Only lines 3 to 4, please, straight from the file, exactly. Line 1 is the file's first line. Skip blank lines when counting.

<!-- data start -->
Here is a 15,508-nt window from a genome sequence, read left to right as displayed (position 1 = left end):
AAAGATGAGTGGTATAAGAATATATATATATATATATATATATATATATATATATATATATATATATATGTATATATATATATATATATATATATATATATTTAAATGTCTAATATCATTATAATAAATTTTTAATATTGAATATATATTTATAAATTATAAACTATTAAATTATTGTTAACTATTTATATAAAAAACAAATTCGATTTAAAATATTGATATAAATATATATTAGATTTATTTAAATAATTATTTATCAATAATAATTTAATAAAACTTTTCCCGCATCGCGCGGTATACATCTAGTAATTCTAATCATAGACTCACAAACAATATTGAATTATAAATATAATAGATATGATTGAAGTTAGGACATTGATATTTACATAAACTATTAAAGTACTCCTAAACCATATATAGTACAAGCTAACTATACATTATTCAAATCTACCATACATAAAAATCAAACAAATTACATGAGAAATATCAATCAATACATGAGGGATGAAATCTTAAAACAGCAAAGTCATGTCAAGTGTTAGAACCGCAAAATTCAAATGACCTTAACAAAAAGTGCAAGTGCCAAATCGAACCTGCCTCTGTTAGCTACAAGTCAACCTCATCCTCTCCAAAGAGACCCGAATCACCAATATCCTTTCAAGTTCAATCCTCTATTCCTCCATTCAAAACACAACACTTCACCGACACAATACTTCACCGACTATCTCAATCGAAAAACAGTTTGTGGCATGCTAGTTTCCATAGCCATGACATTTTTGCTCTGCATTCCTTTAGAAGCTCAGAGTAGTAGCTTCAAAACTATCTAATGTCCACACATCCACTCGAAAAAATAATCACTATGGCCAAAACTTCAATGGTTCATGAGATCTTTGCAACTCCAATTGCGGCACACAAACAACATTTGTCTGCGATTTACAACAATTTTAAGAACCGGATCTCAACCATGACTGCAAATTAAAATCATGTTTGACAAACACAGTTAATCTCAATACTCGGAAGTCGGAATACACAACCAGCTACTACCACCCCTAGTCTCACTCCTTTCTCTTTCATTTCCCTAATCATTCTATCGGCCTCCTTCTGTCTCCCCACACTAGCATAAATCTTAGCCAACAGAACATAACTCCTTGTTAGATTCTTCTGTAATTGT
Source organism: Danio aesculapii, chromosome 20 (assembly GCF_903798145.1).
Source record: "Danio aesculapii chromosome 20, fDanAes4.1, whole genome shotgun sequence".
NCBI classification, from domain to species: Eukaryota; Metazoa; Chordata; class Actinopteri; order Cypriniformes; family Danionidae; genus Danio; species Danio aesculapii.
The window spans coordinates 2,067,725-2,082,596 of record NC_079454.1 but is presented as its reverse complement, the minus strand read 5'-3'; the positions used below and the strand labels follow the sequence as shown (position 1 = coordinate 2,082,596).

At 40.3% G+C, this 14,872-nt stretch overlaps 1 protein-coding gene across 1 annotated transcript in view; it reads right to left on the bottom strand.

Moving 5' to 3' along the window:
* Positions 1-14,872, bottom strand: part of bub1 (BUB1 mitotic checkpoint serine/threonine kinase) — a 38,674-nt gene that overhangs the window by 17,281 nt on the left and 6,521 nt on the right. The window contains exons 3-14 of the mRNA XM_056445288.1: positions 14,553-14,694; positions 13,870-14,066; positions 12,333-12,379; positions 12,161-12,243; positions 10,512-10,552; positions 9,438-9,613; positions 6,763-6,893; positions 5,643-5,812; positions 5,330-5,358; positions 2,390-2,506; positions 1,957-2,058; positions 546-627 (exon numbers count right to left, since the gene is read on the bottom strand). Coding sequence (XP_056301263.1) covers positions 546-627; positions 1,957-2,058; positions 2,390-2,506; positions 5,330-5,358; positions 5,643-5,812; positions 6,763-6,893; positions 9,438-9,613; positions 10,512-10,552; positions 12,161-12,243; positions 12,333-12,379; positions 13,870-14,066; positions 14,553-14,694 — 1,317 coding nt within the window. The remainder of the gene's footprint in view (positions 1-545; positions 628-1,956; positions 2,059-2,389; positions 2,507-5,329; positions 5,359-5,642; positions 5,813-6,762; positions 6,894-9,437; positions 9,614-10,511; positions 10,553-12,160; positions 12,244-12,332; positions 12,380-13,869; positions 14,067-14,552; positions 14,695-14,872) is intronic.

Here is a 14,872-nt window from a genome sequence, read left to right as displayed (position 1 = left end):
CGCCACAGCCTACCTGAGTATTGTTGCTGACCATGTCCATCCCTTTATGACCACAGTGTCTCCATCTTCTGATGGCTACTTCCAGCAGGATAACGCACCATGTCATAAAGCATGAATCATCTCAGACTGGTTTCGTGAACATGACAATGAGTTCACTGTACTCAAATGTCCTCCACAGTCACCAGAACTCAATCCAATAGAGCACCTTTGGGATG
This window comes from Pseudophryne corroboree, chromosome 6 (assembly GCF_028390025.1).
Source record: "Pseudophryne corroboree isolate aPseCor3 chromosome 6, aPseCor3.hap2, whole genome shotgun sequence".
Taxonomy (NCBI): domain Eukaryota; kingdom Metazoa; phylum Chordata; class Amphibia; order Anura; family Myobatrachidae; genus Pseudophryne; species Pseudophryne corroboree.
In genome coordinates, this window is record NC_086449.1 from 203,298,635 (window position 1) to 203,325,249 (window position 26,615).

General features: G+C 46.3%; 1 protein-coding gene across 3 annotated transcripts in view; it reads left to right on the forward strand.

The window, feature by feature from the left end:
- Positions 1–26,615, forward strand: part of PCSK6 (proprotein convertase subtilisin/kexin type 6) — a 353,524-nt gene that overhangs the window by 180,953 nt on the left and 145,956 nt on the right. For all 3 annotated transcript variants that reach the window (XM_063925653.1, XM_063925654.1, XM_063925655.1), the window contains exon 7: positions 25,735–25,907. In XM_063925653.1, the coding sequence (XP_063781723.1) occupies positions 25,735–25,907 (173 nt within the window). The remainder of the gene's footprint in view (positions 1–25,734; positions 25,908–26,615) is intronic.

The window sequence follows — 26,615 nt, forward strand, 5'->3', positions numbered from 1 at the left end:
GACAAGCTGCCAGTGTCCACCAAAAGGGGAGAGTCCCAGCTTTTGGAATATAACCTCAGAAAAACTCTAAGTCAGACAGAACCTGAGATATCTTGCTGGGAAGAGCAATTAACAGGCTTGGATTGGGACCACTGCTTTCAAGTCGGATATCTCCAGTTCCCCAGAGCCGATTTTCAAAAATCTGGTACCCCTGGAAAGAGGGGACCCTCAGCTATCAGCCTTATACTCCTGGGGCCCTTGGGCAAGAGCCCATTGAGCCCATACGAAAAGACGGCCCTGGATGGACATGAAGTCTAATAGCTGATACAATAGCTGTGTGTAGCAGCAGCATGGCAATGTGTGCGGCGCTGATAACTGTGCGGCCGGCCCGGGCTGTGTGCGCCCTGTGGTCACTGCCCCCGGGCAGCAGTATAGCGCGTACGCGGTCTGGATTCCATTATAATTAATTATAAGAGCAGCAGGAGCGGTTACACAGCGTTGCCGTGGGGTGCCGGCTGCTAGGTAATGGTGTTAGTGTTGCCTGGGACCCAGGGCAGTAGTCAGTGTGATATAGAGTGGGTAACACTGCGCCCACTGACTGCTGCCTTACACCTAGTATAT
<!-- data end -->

Source organism: Danio aesculapii, chromosome 20 (assembly GCF_903798145.1).
Source record: "Danio aesculapii chromosome 20, fDanAes4.1, whole genome shotgun sequence".